Burst Stovepipes to Aid in Metrics Creation

NIST Units to Help Develop New Rules for IT Security Compliance.
Burst Stovepipes to Aid in Metrics Creation
When Congress enacts and President Obama signs legislation to reform the Federal Information Security Act, perhaps as early as this year, the National Institute of Standards and Technology (NIST) will be charged to develop new metrics federal agencies must follow to assure government information systems are secure.

That's what happened with the enactment of FISMA in 2002, but today NIST will be better prepared to use all of its resources to accomplish the assigned task.

The culture at NIST in 2002 wasn't highly collaborative, even among organizations for instance, the Computer Security and Mathematical and Computational Sciences divisions within the Institute's Information Technology Laboratories (ITL). "Seven years ago, we were pretty determinedly stovepiped," Curt Barker, chief of ITL's Computer Security Division, says in an interview with GovInfoSecurity.com.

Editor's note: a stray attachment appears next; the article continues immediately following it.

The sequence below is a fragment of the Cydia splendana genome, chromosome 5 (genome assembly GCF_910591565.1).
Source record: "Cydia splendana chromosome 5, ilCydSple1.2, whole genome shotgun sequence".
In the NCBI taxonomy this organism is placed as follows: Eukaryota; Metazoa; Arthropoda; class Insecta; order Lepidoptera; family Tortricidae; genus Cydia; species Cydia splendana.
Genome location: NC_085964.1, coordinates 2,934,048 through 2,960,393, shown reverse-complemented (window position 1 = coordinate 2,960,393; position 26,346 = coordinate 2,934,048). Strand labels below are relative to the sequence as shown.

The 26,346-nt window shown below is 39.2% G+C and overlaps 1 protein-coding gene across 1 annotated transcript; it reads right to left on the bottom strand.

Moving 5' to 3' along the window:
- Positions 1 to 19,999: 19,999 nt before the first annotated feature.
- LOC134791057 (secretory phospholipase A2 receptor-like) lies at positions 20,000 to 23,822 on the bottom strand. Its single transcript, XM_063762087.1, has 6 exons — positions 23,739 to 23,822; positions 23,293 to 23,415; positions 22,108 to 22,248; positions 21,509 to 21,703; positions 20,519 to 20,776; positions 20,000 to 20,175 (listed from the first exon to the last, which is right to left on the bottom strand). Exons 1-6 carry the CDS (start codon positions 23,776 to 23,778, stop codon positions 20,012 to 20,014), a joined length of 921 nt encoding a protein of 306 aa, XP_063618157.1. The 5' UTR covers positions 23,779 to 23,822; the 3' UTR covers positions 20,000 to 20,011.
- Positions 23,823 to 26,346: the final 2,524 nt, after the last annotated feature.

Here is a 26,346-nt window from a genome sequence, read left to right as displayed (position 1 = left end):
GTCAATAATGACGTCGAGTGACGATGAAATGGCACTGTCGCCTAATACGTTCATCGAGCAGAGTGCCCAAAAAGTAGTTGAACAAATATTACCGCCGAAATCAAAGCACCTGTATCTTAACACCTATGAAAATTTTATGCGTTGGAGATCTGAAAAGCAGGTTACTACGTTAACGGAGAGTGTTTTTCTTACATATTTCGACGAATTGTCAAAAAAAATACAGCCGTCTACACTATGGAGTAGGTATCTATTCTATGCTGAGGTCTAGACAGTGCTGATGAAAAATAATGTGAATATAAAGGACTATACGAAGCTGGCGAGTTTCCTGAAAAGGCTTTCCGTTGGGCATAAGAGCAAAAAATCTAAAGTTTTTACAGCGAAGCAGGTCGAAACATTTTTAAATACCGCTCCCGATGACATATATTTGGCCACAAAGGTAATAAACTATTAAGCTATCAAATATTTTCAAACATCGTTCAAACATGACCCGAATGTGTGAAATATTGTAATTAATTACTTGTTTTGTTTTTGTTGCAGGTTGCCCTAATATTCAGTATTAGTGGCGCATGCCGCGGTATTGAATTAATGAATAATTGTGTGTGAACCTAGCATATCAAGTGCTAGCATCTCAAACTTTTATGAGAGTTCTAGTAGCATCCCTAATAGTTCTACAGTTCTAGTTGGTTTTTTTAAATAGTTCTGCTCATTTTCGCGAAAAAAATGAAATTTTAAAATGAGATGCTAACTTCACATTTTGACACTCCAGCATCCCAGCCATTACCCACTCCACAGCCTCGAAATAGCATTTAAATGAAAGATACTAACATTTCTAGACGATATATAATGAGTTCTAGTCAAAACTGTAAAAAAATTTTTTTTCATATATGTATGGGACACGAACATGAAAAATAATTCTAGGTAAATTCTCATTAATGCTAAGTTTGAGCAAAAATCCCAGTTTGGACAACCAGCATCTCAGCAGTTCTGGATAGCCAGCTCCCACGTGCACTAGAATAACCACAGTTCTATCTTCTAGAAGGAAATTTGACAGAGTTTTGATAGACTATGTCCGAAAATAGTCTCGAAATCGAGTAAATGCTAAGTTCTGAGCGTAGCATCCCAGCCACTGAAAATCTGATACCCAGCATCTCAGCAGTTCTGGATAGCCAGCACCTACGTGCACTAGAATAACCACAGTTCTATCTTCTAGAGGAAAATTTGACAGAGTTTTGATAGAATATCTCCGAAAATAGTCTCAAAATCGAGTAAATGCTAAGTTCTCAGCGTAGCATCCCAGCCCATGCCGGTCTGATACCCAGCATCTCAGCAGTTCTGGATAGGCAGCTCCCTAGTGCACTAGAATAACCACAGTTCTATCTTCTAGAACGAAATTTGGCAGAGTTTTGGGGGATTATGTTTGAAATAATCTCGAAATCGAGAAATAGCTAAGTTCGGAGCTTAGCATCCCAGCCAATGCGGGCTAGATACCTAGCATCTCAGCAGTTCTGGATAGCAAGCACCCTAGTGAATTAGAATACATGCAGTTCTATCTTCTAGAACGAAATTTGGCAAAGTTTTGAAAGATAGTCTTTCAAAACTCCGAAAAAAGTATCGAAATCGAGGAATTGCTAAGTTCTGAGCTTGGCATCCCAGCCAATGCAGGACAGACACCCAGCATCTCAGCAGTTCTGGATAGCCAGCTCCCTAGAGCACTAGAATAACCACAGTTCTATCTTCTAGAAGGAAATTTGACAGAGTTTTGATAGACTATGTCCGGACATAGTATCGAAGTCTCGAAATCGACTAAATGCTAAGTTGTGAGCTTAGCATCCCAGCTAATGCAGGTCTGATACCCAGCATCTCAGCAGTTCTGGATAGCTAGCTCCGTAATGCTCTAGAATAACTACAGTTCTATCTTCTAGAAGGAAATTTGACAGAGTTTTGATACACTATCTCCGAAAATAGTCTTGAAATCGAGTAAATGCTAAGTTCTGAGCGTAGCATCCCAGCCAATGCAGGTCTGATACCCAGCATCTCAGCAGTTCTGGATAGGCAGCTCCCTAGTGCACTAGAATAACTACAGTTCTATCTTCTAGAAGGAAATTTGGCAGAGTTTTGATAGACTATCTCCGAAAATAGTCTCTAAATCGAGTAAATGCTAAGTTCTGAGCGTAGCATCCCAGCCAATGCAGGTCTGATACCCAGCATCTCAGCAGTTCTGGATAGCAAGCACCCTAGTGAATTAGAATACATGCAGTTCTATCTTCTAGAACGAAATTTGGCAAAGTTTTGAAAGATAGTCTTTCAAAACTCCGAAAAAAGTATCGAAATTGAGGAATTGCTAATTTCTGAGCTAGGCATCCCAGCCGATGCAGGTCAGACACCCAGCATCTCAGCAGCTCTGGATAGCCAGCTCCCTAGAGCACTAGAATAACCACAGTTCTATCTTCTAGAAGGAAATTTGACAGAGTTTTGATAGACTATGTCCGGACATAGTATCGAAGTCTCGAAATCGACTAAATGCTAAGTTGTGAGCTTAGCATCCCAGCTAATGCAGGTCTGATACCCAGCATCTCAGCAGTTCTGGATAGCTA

That's no longer the case. "Like a lot of other organizations, we were stovepiped pretty heavily in the past, and those cylinders of excellence have been effectively burst," Barker says. Now, "there's a great deal of sharing of resources, and frankly, I'm counting on that very heavily for activities such as (developing) metrics."

When time comes to create the new metrics, Computer Security and Mathematical and Computational Sciences will be partners.

Barker credits ITL Director Cita Furlani with felling the barriers among the lab's units. "I would hate to put words in my boss' mouth, but she felt resources weren't being effectively employed as possible," Barker said. "You could end up duplicating skills or having gaps in skills unless you can get the full organization work as unit."

About the Author

Eric Chabrow

Eric Chabrow

Retired Executive Editor, GovInfoSecurity

Chabrow, who retired at the end of 2017, hosted and produced the semi-weekly podcast ISMG Security Report and oversaw ISMG's GovInfoSecurity and InfoRiskToday. He's a veteran multimedia journalist who has covered information technology, government and business.

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